Gravel is technically too big to be considered soil, but I have included it because it is very common in vineyards throughout California. Each soil texture has different physical and chemical properties that affect grape production.
Clay has a very fine texture and sticks together. It is unporous and very water retentive. Although some clay helps to nourish the vine, too much is not considered suitable for high-quality grape growing.
Silt is coarser than clay, but has finer particles than sand. It is made up of physically weathered minerals and is very common in flood plains or along streams and rivers.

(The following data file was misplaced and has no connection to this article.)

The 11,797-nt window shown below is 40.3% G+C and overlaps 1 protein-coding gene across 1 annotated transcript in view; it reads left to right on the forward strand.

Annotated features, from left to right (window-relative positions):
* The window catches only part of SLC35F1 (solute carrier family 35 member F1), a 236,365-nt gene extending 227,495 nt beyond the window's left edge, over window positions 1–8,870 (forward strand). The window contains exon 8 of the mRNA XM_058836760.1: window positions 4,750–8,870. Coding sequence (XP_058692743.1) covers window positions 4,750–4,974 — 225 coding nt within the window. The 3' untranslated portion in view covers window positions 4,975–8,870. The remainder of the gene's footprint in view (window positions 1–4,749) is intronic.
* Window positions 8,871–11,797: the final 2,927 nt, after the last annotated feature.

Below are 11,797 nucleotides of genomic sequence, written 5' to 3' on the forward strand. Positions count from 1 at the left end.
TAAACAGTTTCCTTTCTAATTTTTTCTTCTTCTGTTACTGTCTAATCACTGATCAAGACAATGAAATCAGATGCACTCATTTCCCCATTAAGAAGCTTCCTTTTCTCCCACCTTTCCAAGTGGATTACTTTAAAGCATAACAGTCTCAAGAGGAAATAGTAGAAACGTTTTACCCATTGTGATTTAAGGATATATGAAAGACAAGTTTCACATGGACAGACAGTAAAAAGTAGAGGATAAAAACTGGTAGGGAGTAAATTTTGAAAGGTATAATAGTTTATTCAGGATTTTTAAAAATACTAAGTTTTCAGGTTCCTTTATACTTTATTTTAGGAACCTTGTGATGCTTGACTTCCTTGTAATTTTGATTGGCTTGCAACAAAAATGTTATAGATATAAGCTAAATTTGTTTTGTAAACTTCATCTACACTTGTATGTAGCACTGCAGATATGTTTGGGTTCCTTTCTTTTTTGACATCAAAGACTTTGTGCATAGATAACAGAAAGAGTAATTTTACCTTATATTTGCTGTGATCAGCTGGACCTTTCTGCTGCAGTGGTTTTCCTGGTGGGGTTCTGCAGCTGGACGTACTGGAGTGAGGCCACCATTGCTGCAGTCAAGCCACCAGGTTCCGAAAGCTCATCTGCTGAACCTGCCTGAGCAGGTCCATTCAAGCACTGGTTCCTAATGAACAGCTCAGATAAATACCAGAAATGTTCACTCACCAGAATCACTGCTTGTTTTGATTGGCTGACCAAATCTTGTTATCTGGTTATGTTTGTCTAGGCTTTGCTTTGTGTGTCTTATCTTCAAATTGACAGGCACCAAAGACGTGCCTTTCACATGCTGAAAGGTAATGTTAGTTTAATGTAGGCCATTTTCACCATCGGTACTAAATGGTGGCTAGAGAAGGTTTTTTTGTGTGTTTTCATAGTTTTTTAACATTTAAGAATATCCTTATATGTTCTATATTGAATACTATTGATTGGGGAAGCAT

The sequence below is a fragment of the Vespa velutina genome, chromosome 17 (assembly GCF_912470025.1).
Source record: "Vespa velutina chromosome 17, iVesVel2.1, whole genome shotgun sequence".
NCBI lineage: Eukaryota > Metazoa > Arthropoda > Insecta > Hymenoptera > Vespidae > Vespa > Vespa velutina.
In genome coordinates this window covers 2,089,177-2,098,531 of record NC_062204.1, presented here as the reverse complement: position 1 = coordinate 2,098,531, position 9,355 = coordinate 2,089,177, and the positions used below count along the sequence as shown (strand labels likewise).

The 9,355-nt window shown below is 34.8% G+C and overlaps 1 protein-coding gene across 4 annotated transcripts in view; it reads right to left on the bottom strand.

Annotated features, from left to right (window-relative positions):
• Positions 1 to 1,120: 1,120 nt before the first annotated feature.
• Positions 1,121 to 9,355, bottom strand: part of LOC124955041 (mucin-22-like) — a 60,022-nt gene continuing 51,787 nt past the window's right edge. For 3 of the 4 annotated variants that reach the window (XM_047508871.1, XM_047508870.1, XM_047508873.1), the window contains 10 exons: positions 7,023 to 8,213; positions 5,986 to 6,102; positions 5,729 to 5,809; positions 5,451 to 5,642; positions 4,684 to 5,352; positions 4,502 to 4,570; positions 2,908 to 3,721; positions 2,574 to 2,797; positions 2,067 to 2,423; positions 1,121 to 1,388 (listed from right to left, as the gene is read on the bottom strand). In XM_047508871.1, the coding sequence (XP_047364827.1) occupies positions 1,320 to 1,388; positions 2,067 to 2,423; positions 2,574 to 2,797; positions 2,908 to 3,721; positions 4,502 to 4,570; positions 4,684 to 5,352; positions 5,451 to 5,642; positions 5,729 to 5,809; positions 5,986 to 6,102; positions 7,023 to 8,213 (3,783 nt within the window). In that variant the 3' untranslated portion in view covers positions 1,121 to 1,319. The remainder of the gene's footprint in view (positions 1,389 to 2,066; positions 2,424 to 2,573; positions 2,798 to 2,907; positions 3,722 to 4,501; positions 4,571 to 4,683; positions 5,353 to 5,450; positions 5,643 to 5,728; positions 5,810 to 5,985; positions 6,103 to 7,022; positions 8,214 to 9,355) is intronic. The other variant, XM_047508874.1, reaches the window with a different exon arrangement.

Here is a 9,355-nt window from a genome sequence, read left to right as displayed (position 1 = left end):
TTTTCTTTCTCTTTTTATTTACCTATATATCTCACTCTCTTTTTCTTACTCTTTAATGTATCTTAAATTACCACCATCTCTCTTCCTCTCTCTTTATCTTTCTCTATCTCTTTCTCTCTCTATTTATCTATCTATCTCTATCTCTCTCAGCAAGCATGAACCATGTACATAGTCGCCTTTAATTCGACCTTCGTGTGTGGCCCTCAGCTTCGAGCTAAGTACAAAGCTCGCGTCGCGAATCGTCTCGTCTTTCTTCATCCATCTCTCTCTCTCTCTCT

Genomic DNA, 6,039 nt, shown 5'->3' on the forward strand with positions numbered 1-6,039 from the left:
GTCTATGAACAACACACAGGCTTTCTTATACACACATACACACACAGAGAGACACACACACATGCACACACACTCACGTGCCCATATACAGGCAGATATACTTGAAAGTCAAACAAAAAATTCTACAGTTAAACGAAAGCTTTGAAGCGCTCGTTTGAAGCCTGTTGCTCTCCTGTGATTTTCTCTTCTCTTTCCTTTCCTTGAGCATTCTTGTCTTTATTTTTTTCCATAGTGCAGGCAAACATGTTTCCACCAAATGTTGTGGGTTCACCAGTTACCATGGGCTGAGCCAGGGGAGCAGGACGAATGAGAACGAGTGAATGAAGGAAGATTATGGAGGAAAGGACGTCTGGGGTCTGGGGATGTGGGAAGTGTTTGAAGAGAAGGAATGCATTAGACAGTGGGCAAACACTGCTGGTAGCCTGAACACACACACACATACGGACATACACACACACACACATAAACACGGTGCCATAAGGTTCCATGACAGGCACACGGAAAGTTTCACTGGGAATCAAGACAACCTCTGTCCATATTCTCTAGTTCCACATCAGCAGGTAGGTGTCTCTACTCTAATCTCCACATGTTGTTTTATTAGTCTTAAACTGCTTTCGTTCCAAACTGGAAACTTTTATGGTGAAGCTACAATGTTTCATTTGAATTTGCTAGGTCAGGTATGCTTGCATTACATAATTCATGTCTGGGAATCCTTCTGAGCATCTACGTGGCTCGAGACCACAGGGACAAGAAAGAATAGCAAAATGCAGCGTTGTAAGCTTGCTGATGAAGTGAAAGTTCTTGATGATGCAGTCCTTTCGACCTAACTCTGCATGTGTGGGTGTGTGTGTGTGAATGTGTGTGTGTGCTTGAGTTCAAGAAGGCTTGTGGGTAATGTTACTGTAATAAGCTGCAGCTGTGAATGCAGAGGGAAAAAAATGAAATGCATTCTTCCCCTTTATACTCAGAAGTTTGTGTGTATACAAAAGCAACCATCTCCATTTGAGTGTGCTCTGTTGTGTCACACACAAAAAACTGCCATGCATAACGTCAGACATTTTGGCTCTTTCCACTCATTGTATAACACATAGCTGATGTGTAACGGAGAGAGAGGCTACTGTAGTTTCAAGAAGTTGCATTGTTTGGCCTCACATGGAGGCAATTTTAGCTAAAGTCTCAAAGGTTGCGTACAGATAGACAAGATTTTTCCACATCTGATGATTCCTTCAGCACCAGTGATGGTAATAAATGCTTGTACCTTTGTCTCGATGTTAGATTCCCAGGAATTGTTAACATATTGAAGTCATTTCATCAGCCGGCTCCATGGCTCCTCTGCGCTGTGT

Sand is made up of particles between .0625 and 2 mm in diameter. It is made primarily of chemically inert quartz that weathers very slowly. Sand is coarse compared to silt’s powdery texture.
Loam is a mixture of sand, silt and clay. Because loam is a mix of the other 3 soil types, it has beneficial qualities from each. Deep and well-drained loamy soils produce very high quality grapes.
Gravel is made up of particles between 2 and 64 mm in diameter. It is technically to large to be a soil type and is the smallest rock size. It drains very well, is heat retentive and is very porous.
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